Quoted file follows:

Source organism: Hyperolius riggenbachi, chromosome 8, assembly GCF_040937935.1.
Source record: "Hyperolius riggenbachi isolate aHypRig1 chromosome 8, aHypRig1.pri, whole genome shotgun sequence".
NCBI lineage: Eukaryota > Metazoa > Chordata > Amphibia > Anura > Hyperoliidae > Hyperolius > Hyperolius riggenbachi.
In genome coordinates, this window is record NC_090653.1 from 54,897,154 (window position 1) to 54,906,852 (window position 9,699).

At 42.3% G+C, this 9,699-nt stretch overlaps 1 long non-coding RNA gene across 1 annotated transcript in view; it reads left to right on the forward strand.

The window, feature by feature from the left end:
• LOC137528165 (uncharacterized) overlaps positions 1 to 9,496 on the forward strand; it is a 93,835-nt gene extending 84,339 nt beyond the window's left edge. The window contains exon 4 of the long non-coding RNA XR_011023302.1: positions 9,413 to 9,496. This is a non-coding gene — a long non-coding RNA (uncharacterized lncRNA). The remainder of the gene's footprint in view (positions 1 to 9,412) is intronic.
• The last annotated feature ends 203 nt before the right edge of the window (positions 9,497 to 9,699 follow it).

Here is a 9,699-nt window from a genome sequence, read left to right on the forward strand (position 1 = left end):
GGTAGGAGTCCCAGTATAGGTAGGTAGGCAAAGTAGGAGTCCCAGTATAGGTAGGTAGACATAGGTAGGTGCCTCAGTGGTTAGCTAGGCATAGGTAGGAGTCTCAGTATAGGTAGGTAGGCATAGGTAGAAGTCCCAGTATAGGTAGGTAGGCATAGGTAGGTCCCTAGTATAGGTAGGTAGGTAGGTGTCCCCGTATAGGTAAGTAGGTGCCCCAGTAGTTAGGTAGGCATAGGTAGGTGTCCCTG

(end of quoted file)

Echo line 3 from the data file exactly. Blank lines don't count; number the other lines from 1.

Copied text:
NCBI lineage: Eukaryota > Metazoa > Chordata > Amphibia > Anura > Hyperoliidae > Hyperolius > Hyperolius riggenbachi.